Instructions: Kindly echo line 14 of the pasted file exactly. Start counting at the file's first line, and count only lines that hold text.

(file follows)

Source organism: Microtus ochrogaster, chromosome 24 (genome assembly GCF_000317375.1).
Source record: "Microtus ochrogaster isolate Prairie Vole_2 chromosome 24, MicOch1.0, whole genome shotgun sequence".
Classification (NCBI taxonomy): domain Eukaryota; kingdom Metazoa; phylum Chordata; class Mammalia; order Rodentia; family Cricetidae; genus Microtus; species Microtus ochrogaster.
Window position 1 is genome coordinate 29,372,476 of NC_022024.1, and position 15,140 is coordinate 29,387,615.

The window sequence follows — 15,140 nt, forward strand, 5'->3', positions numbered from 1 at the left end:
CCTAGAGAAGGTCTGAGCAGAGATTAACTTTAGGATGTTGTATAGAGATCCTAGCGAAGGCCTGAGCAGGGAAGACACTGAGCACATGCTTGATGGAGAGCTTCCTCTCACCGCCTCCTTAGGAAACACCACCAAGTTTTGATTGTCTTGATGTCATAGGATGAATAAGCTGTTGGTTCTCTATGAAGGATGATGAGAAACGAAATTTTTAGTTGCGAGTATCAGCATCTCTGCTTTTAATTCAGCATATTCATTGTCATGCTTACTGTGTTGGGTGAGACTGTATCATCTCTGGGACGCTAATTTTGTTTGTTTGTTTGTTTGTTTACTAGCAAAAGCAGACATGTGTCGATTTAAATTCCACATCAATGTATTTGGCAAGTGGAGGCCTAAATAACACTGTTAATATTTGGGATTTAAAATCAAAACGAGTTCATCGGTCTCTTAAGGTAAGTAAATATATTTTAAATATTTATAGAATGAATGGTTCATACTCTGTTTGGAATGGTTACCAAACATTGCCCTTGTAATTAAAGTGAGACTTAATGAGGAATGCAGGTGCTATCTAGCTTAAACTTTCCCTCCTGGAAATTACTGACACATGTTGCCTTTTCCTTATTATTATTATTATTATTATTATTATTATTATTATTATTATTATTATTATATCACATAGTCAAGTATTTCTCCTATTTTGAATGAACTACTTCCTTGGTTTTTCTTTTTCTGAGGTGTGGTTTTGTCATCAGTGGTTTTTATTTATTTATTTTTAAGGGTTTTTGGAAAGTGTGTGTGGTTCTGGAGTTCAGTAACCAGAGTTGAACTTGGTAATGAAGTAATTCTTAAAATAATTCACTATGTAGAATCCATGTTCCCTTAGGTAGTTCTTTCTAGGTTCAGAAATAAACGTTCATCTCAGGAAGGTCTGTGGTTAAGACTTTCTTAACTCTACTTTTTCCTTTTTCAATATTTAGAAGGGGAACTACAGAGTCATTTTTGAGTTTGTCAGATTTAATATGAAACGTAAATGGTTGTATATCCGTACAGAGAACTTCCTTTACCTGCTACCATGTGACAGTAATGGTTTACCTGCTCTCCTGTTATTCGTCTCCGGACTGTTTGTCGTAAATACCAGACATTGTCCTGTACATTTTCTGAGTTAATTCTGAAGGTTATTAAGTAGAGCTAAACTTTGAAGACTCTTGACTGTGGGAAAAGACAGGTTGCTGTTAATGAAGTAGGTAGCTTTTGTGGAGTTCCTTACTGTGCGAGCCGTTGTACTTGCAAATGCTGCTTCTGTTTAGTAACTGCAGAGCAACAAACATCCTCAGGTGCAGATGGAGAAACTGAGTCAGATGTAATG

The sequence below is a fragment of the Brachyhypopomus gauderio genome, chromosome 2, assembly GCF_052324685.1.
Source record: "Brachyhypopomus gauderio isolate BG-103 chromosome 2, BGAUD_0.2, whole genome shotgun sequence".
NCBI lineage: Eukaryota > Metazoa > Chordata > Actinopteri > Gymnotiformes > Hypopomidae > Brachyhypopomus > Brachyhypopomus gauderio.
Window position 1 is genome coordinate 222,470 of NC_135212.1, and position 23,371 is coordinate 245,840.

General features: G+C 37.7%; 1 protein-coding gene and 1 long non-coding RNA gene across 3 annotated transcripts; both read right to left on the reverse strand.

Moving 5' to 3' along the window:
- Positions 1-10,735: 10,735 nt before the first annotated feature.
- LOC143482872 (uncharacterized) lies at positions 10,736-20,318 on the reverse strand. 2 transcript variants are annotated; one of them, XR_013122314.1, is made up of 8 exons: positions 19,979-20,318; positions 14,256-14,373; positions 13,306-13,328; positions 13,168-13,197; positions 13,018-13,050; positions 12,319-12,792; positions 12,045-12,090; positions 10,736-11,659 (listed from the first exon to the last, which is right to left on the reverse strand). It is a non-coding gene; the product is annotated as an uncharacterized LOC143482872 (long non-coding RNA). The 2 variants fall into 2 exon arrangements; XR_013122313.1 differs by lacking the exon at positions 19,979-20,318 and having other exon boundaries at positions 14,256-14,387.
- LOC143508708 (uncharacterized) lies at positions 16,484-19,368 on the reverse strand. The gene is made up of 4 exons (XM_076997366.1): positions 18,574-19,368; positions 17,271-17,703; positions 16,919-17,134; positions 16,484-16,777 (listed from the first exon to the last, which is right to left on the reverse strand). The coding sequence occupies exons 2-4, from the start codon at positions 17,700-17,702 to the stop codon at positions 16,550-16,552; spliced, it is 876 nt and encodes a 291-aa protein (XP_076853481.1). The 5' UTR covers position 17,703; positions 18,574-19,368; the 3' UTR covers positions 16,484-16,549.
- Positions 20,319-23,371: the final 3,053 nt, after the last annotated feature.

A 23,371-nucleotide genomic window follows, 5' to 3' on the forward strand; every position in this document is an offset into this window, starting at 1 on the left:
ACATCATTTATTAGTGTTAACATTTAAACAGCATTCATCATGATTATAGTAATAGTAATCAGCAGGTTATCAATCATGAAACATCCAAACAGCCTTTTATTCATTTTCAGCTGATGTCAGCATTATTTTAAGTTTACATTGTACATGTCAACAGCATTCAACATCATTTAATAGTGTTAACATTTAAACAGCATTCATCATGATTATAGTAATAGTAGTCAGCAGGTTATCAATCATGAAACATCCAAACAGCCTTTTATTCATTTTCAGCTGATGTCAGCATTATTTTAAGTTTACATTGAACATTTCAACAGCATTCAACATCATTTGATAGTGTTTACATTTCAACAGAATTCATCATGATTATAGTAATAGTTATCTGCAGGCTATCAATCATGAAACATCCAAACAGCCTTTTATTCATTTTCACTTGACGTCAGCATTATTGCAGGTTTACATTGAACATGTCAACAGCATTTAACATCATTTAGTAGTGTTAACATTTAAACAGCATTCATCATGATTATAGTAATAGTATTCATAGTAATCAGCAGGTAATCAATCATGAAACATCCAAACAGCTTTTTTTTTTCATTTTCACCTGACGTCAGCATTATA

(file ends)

- LOC143482872 (uncharacterized) lies at positions 10,736-20,318 on the reverse strand. 2 transcript variants are annotated; one of them, XR_013122314.1, is made up of 8 exons: positions 19,979-20,318; positions 14,256-14,373; positions 13,306-13,328; positions 13,168-13,197; positions 13,018-13,050; positions 12,319-12,792; positions 12,045-12,090; positions 10,736-11,659 (listed from the first exon to the last, which is right to left on the reverse strand). It is a non-coding gene; the product is annotated as an uncharacterized LOC143482872 (long non-coding RNA). The 2 variants fall into 2 exon arrangements; XR_013122313.1 differs by lacking the exon at positions 19,979-20,318 and having other exon boundaries at positions 14,256-14,387.